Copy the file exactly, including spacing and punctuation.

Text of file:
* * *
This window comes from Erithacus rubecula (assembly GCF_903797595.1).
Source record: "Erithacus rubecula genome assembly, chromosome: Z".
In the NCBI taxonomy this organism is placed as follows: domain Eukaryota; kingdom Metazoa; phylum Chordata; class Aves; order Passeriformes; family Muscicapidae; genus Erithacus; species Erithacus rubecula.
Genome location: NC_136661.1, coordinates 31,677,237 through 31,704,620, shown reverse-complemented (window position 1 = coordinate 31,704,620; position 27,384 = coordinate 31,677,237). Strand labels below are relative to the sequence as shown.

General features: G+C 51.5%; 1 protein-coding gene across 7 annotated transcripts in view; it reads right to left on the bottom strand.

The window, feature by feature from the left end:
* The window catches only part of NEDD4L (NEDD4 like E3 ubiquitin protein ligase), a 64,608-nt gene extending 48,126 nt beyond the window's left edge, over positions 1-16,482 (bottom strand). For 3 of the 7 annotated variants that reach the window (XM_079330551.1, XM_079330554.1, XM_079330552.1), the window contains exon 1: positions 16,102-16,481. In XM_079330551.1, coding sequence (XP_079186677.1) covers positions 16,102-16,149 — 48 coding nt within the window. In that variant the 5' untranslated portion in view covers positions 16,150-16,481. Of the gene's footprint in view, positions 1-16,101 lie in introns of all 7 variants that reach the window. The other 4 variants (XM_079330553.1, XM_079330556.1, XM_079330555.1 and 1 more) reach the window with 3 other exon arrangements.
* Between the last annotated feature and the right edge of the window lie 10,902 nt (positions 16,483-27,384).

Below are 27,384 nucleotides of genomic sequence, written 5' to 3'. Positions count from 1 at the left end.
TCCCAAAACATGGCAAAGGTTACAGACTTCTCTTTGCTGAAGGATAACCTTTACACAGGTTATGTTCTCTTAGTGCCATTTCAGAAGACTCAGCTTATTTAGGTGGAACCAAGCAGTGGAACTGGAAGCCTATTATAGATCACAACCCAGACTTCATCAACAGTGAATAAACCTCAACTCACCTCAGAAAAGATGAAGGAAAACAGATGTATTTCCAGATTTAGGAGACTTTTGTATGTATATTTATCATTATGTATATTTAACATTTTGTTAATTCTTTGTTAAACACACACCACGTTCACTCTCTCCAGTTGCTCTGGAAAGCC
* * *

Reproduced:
This window comes from Erithacus rubecula (assembly GCF_903797595.1).
Source record: "Erithacus rubecula genome assembly, chromosome: Z".
In the NCBI taxonomy this organism is placed as follows: domain Eukaryota; kingdom Metazoa; phylum Chordata; class Aves; order Passeriformes; family Muscicapidae; genus Erithacus; species Erithacus rubecula.
Genome location: NC_136661.1, coordinates 31,677,237 through 31,704,620, shown reverse-complemented (window position 1 = coordinate 31,704,620; position 27,384 = coordinate 31,677,237). Strand labels below are relative to the sequence as shown.

General features: G+C 51.5%; 1 protein-coding gene across 7 annotated transcripts in view; it reads right to left on the bottom strand.

The window, feature by feature from the left end:
* The window catches only part of NEDD4L (NEDD4 like E3 ubiquitin protein ligase), a 64,608-nt gene extending 48,126 nt beyond the window's left edge, over positions 1-16,482 (bottom strand). For 3 of the 7 annotated variants that reach the window (XM_079330551.1, XM_079330554.1, XM_079330552.1), the window contains exon 1: positions 16,102-16,481. In XM_079330551.1, coding sequence (XP_079186677.1) covers positions 16,102-16,149 — 48 coding nt within the window. In that variant the 5' untranslated portion in view covers positions 16,150-16,481. Of the gene's footprint in view, positions 1-16,101 lie in introns of all 7 variants that reach the window. The other 4 variants (XM_079330553.1, XM_079330556.1, XM_079330555.1 and 1 more) reach the window with 3 other exon arrangements.
* Between the last annotated feature and the right edge of the window lie 10,902 nt (positions 16,483-27,384).

Below are 27,384 nucleotides of genomic sequence, written 5' to 3'. Positions count from 1 at the left end.
TCCCAAAACATGGCAAAGGTTACAGACTTCTCTTTGCTGAAGGATAACCTTTACACAGGTTATGTTCTCTTAGTGCCATTTCAGAAGACTCAGCTTATTTAGGTGGAACCAAGCAGTGGAACTGGAAGCCTATTATAGATCACAACCCAGACTTCATCAACAGTGAATAAACCTCAACTCACCTCAGAAAAGATGAAGGAAAACAGATGTATTTCCAGATTTAGGAGACTTTTGTATGTATATTTATCATTATGTATATTTAACATTTTGTTAATTCTTTGTTAAACACACACCACGTTCACTCTCTCCAGTTGCTCTGGAAAGCC